QUESTION: What was your initial reaction when you heard the news? SMART: Well, my initial reaction was, you know, I hope the police have the type of questions that they -- that they're able to receive the type of questions they're asking Edmunds. And that they'll be able to get something from it.
But, you know, I'm not -- I'm glad to hear that they have Edmunds. But then again, it's mainly based on questioning. I mean, a profile was put out earlier within two hours, two or three hours, after the person had turned themselves in. And I don't know the time frame after that, but the person was released again.
Of course, this is a little bit of a different situation, where he's been evading police and authorities. And so there is no telling.
SMART: You know, to be honest, I haven't had time to even process that. And I'm just going to wait for the police to go through the car, and if they find anything, then that's great.
DINSE: Let me just step in here. You know, we're going take off. So if you have any more questions, I'll take three more questions from the media. Then you're free to ask the family anything further you'd like.
Good -- no, three questions.
QUESTION: Do you feel like some of the heat is off the Salt Lake City police now?
DINSE: No, there's no heat off the Salt Lake City Police Department. The heat is self-imposed. And we're going to continue to search for this young lady, and we're going to continue to search for the suspect who abducted her. And we're not going to be satisfied until we have found them -- both of them.
QUESTION: When will you update us next? You sort of cut these off yesterday. So we're back again today. Can we expect to be updated tomorrow or Sunday, or...
DINSE: When we have something of value to bring to the press, we will. We told you yesterday that, you know, we're going to come to you when we have news. And we will. And we will continue to keep you informed. But we're not going to do it on a daily basis. Thank you very much.
FREDRICKA WHITFIELD, CNN ANCHOR: All right, you've been listening to Salt Lake City police officials. And now it looks like we're going to hear from the relatives one more time.
SMART: I'm sorry, we haven't talked to Ed and Lois since this broke. I mean, it's been so fast, we haven't had time.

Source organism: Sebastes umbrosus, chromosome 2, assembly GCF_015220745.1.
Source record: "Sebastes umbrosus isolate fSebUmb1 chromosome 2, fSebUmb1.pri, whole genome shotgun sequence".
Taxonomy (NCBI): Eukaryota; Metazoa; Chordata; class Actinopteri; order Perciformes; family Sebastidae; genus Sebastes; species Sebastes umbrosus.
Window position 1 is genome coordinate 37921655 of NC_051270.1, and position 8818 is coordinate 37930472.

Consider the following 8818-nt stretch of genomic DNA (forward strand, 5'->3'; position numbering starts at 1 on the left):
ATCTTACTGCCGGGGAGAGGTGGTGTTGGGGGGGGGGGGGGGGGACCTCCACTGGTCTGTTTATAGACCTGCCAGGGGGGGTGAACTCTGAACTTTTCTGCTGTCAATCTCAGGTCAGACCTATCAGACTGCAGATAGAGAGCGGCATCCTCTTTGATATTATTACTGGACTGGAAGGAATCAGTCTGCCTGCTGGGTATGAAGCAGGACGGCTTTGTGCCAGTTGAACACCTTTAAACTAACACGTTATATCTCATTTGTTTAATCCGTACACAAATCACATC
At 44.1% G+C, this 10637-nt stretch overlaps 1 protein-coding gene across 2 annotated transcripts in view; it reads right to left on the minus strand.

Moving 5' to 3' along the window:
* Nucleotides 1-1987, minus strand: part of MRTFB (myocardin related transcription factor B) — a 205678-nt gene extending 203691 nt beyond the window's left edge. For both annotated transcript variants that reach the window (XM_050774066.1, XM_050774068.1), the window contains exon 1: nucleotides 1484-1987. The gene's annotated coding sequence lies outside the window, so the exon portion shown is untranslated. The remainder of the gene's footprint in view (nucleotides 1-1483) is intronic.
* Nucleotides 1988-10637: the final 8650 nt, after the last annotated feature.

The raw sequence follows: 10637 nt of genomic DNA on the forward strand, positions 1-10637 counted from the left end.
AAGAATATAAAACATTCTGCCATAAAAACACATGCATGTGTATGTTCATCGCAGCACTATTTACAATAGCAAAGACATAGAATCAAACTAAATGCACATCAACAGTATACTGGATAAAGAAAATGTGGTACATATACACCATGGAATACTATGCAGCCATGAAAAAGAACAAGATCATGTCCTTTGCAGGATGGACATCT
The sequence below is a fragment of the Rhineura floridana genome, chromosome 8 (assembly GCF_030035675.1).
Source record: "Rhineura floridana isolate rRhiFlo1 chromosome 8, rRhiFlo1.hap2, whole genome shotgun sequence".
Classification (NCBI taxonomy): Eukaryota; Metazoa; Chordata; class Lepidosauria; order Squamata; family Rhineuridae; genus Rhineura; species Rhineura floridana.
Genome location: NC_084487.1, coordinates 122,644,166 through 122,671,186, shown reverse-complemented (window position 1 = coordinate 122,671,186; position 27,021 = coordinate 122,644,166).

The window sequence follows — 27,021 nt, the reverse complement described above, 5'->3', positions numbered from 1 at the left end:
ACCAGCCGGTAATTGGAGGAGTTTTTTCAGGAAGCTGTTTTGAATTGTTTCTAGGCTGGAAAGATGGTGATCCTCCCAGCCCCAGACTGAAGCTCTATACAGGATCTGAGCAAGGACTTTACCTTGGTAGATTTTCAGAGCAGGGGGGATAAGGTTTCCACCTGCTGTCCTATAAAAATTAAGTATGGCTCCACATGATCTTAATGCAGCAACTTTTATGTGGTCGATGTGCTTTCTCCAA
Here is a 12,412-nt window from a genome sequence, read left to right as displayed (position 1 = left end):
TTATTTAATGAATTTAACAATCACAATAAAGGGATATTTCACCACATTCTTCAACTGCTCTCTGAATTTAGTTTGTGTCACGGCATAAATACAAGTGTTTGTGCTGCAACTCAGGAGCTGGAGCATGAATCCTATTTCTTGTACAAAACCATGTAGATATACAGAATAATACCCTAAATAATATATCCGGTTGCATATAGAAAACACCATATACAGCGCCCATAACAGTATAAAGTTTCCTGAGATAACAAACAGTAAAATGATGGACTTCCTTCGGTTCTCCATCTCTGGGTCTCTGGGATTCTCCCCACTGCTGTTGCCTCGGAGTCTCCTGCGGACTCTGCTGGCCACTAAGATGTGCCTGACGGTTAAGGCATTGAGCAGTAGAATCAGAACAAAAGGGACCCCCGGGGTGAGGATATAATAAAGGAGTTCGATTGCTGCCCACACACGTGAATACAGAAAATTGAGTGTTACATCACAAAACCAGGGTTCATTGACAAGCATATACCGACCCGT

QUESTION: Are they aware of it? SMART: I'm sure they are, yes. But a very important thing is to remember, this person's wanted for questioning, that we need to stay focused on trying to find Elizabeth. And we also put a plea out to the individual that might have her at this time, just to know that the only thing we want is to have Elizabeth back.
And we're not out to try to lynch this person or anything. But we want Elizabeth back. And if there is any way to drop her off at a bus station, or a truck stop, at night, and send Elizabeth back to us, we put that plea out to him and ask him if he would do that.
Elizabeth is someone who is -- she's resourceful. She's also very spiritual. And she likes to jump on a tramp with her friends. She loves to go horseback riding. And this is Elizabeth. I mean, she's very talented and we would like to have her back.
QUESTION: Can I ask if either of you have read this "National Enquirer" article? (OFF-MIKE)
HANCOM: Right now, our largest focus, our only focus, is finding Elizabeth. If media want to take that in some other direction, I have not read it, and there is no response that I feel necessary to give to it.
SMART: It's really not worth the effort to even discuss.
UNIDENTIFIED MALE: Few more questions, please? Thank you.
HANCOM: Thank you.
WHITFIELD: You've been listening to the family members of Elizabeth Smart. They say they have no reason to hang their hat on anything until she, Elizabeth, is back in their arms.
And then we also heard from Salt Lake City police, who say that they have no reason in which to reduce the level of intensity of their search for the abductor of Elizabeth Smart, or the search for Elizabeth Smart, even though they have now in custody a man that they have been trying to question for quite some time, Bret Michael Edmunds. He is in a hospital and also in police custody now in Martinsburg, West Virginia.